You could say that China leaving Tibet is an unrealistic goal, but remember, it is still costly for an occupier to maintain a colony. Occupiers will remain so long as they can extract either resources, or a sense of nationalist ego-pride. Once both of those are bruised and marred beyond recognition, that is when doubt and questioning starts to happen.

    I don’t think Tibetans inside of Tibet are split in two, in terms of their desire and aspiration for themselves. No one is going to fly a banned flag or shout banned slogans because they want meaningful autonomy. It is disingenuous for the Dalai Lama and the TGIE to attempt to reframe this uprising into their own comfortable political terms.

  28. Pema Thinley | May 9th, 2008 | 12:11 pm

    Hi Jamyang lak,

    Although your piece here really make sense but the very idea of blaming the whole thing on TGIE is foolish and illogical. It’s time we give them the necessary support and constructive suggestions to boost their confidence to face the mighty red devils. Do you think it’s easy to deal with the red chinese with your ideologies, which is quite different from the TGIE? Do you think it will bring more fruitful result? And do you have the confidence to get the desired result without going through the nightmares (as in your word)that the TGIE representative went though all these years?

  29. Rich | May 9th, 2008 | 12:20 pm

    Dava, there’s nothing underhanded about standing up for what’s right. This sort of implication it offensive and has got to stop.

  30. Dava | May 9th, 2008 | 12:35 pm

    Nobody, least of all myself, was suggesting that standing up for what is right is not right. If I made any such implication, then I was truly offensive and will stop.

  31. Rangzen | May 9th, 2008 | 1:47 pm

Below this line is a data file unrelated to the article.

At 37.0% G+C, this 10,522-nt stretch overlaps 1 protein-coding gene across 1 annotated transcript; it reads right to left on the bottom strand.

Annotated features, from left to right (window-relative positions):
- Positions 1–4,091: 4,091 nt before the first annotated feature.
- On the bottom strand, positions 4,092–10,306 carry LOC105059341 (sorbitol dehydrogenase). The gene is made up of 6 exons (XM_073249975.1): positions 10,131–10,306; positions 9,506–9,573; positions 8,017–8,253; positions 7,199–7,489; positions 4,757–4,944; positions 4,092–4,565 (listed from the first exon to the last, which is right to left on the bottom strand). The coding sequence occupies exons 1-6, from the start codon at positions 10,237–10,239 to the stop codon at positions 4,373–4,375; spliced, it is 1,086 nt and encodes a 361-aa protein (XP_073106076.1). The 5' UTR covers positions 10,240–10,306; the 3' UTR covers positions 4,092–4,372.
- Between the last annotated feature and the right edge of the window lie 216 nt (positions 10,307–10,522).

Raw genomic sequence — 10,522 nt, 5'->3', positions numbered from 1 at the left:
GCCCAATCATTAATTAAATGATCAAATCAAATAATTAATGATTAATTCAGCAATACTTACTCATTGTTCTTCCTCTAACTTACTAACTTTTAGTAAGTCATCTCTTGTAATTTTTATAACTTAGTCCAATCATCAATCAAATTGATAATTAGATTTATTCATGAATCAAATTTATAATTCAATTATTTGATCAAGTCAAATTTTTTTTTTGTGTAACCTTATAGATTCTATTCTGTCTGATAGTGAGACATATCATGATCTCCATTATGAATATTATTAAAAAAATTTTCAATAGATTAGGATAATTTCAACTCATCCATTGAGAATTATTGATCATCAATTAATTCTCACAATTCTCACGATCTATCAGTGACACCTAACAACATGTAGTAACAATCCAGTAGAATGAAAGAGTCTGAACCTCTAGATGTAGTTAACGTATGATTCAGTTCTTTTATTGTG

Here’s another article relating to the recent talk between Chinese and Tibetan representatives.

    http://www.atimes.com/atimes/China/JE08Ad01.html

  32. Rudy Harderwijk | May 9th, 2008 | 2:06 pm

    Dear Hugh,

    But who else do the Tibetans have as their ‘allies’?
    Of course, Tibetans don’t need to listen to anybody. I merely thinkj it would not be very wise to think you know everything, especially when you are in a bout with a country that outnumbers you something like 500:1, and so far, nothing much has been achieved, were it not with His Holiness efforts and aid from India and the west.

    I meant to say that in a few decades, everyone in Tibet has been born in China so to speak, and all that people can show is a Chinese birth certificate of passport to show who they are. As of that time, it is not really going back to an independent Tibet, but it becomes ‘inventing a new Tibet’. This I merely meant from the pint of view of individual people.

    Besides this, their also appears to be a huge gap between Tibetans in Tibet and the Tibetans that have fled; are there really any young Tibetans in India or any other country who would want to go back to a country which is basically very tough to live in? I would think this is a major question as well – because it actually makes even the TYC ‘outsiders’ in that aspect. I find it hard to believe that many of them would love to go to Tibet after they expereince their first winter there…

    Regarding holding a colony, I think you miss the whole point there. I am from Holland, a tiny country in Europe. Some 400 years ago we were one of the few ‘superpowers’ worldwide. Why was that? The incredible profits we made from our colonies, nothing else!
    You may be entering the propaganda trap of the Chinese, who make you believe they spend so much money to develop Tibet. Make no mistake; stealing land and colonizing it is a very profitable business. They still have barely begun mining in Tibet because of the difficult access, but raw materials are becoming very scarce in the world, and Tobet will (perhaps literally) be a goldmine in not too long a time.
    Besides that, I think that the old cultural Tibet covers almost a quarter of China; these 1.3 billion people need space.

    I think you are right about Tibetans inside Tibet; the trouble is that the media almost eclusively talk to Tibetans outside Tibet. Crudely said, if you watch a documentary of Tibet, you almost without exception hear poorly educated, simple-minded Tibetans who are afraid to have repercussions from the CCP. The only people that foreigners can have a proper discussion with live outside China/Tibet. And when these people are divided, it is disastrous for the cause of Tibet.